Tracing the outline and filling in the letters took a little more time than I thought, especially given the intricate nature of the font I chose (definitely a factor to think about the next time I give this a go). I ended up having to finish my sign at home, which I did while watching the first season of Veronica Mars, my latest TV series addition. (Thanks, Katie!)
If we were to follow through on our original pinspiration, we actually all have some additional steps to finish, but I’ve been at war with whether or not I want to follow them all the way through. The last steps call for sanding over the sign to create the distressed, weathered look, applying a walnut stain, and then framing the board. While I know I’ll probably end up adding a frame to my piece to give it a more finished look, I don’t know if I can go through with the sanding and stain. I like the bright colors and look of my piece the way it is, and will likely hold off. However, if that changes, I’ll be sure to add an update to this post.
(Sparkly flourish courtesy of PicMonkey until I can figure out how to recreate it in real life.) ^_^
How are you celebrating the return of spring? Share your thoughts in the comments below!
There’s nothing my cats love better than Craft Day. Seriously. It’s like Christmas, catnip, empty boxes, felt mice and warm laundry fresh out of the dryer, all wrapped up into one glorious event. It could have something to do with the fact that my craft room/office is strictly off-limits to them without supervision, so they leap (quite literally at times) at the chance to enter the restricted area. But it could also be because they’re also pretty social creatures (you may not have realized that about cats), so they look forward to opportunities to show off for our house guests. TicTac, pictured above, is the worst offender.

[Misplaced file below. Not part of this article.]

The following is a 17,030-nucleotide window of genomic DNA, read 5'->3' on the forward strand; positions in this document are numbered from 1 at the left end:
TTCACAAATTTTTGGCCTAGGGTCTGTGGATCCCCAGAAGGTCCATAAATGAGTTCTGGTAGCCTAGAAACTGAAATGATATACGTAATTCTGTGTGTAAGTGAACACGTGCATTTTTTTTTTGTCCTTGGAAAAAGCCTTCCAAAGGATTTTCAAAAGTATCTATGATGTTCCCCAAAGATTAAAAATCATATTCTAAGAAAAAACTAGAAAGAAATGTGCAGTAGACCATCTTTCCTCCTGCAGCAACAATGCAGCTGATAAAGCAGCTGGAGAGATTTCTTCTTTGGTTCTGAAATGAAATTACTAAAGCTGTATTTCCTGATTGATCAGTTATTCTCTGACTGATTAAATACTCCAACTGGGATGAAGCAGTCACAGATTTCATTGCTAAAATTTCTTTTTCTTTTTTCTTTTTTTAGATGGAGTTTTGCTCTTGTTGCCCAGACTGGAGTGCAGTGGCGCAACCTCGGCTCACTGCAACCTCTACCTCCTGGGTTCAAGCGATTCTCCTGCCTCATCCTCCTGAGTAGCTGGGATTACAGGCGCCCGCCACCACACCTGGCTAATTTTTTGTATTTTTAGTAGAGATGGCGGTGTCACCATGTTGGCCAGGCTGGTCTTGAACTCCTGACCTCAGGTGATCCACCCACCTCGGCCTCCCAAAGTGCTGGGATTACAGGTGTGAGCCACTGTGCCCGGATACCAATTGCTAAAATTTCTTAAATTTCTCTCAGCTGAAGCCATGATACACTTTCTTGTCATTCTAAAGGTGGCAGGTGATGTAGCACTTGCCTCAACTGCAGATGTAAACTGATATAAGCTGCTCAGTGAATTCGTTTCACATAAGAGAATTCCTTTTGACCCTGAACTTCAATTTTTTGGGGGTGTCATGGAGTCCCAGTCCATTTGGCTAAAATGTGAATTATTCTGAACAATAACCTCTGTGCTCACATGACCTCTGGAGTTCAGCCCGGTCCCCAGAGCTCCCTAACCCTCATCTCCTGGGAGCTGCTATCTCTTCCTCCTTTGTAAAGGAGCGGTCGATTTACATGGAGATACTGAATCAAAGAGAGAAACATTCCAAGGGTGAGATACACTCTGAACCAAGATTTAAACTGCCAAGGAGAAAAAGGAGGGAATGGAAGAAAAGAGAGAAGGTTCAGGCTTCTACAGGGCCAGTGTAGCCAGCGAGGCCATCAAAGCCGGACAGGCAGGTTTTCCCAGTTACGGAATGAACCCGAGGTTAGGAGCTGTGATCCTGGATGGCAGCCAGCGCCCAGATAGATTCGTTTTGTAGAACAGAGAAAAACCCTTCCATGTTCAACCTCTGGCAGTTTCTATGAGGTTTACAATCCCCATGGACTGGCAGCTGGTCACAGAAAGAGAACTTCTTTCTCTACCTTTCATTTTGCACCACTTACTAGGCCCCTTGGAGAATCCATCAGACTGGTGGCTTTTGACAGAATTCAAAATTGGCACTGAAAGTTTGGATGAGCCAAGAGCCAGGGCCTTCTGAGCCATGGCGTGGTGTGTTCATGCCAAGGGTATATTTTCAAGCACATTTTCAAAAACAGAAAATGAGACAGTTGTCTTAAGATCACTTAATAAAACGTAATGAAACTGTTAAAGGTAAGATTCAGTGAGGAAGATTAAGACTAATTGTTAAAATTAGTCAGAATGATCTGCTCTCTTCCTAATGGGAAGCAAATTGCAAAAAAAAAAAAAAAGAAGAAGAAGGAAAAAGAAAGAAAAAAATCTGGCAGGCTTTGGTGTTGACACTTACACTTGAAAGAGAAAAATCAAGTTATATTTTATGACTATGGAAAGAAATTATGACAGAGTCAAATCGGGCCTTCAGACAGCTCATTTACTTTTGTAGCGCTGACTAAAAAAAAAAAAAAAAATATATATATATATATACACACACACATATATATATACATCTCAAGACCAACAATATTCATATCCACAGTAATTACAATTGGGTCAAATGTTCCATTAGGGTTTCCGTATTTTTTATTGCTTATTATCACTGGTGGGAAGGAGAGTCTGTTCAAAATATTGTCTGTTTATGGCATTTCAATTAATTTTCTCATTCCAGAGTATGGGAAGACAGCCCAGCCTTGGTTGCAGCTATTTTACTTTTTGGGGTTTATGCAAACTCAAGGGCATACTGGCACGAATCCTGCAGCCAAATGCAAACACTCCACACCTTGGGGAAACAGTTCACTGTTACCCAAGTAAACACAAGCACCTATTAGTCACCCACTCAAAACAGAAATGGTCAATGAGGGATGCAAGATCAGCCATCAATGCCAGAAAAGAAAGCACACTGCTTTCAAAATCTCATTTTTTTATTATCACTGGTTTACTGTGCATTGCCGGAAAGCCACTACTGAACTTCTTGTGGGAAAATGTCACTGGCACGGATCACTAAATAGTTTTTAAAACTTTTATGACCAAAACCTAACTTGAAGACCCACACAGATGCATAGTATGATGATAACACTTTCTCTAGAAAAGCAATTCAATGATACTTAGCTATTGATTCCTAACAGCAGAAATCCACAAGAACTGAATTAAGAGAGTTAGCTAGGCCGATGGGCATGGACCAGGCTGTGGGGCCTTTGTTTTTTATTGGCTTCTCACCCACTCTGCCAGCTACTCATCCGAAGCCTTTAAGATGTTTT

Craft Days are a pretty special event for me too. They’re a chance to spend time with some of my girlfriends, catching up on life, the universe and everything, while trying (and figuring) new crafts and projects. We only had a couple in 2013, but we’ve resolved together to try to find time to have them more frequently. Last year’s projects included water-coloring, spray-painting plant silhouettes and sculpting little animal figures from polymer clay, and this year’s ideas are proving to be just as exciting.
As you may imagine, a lot of our ideas come from projects or products we find on Pinterest, but they also come from things we stumble across in real life or on Etsy.
Steph stumbled across the first idea for our January Craft Day over at Apartment Therapy. They had a blog that highlighted some artwork that someone had created for their home by adding monsters to thrift store paintings - brilliant! I’m not a great painter (mostly from lack of practice), but I fell in love with the idea and immediately went on the hunt for a painting. I found the little metal sign, pictured left, at the Goodwill by my house for a whopping $2.99.
The second idea was to try our hand at crocheting our own version of these cute friendship bracelets. Steph found on Etsy. I love to crochet, so was definitely on board with giving this a try. Because they were a for-sale item, we didn’t have a step-by-step guide to follow, but thankfully we both knew enough about crochet to muddle our way through.
The great thing about both projects is that between Steph and I, we had all the supplies we needed (minus the thrift store paintings) already on hand. That almost NEVER happens. When Steph arrived, we wasted no time in jumping into to Project #1, and by some crazy happenstance , we both ended up purchasing watery-themed pieces, so had similar ideas of creating a kraken-like creature for our paintings.
I absolutely LOVE how Steph’s kraken turned out, and the poor fisherman never saw it coming!